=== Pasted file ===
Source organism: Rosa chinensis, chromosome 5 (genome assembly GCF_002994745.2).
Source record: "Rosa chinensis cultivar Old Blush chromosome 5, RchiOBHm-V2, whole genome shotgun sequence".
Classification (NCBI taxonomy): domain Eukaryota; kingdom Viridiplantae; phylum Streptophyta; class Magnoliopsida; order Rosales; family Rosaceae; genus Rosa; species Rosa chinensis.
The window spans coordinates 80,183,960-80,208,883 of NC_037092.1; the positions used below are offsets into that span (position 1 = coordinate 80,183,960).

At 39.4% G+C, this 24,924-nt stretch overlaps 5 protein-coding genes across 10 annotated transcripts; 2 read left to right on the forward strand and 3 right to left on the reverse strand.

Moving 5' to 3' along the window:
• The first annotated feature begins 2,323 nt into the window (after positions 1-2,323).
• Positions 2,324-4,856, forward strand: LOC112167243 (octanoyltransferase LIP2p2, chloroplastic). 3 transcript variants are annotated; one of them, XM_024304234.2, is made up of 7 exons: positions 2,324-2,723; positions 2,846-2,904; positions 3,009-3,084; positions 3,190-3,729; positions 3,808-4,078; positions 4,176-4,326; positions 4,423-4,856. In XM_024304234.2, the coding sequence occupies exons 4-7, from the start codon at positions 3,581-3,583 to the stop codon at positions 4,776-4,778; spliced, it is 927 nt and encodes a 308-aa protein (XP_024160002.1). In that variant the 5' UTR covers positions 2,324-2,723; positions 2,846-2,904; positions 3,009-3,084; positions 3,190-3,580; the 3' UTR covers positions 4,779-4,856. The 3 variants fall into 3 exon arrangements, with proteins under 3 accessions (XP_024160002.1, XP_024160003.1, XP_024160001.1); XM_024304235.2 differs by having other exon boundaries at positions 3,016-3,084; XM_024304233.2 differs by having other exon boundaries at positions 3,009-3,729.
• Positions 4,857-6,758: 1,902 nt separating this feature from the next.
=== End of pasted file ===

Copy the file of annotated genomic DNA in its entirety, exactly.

Source organism: Rosa chinensis, chromosome 5 (genome assembly GCF_002994745.2).
Source record: "Rosa chinensis cultivar Old Blush chromosome 5, RchiOBHm-V2, whole genome shotgun sequence".
Classification (NCBI taxonomy): domain Eukaryota; kingdom Viridiplantae; phylum Streptophyta; class Magnoliopsida; order Rosales; family Rosaceae; genus Rosa; species Rosa chinensis.
The window spans coordinates 80,183,960-80,208,883 of NC_037092.1; the positions used below are offsets into that span (position 1 = coordinate 80,183,960).

At 39.4% G+C, this 24,924-nt stretch overlaps 5 protein-coding genes across 10 annotated transcripts; 2 read left to right on the forward strand and 3 right to left on the reverse strand.

Moving 5' to 3' along the window:
• The first annotated feature begins 2,323 nt into the window (after positions 1-2,323).
• Positions 2,324-4,856, forward strand: LOC112167243 (octanoyltransferase LIP2p2, chloroplastic). 3 transcript variants are annotated; one of them, XM_024304234.2, is made up of 7 exons: positions 2,324-2,723; positions 2,846-2,904; positions 3,009-3,084; positions 3,190-3,729; positions 3,808-4,078; positions 4,176-4,326; positions 4,423-4,856. In XM_024304234.2, the coding sequence occupies exons 4-7, from the start codon at positions 3,581-3,583 to the stop codon at positions 4,776-4,778; spliced, it is 927 nt and encodes a 308-aa protein (XP_024160002.1). In that variant the 5' UTR covers positions 2,324-2,723; positions 2,846-2,904; positions 3,009-3,084; positions 3,190-3,580; the 3' UTR covers positions 4,779-4,856. The 3 variants fall into 3 exon arrangements, with proteins under 3 accessions (XP_024160002.1, XP_024160003.1, XP_024160001.1); XM_024304235.2 differs by having other exon boundaries at positions 3,016-3,084; XM_024304233.2 differs by having other exon boundaries at positions 3,009-3,729.
• Positions 4,857-6,758: 1,902 nt separating this feature from the next.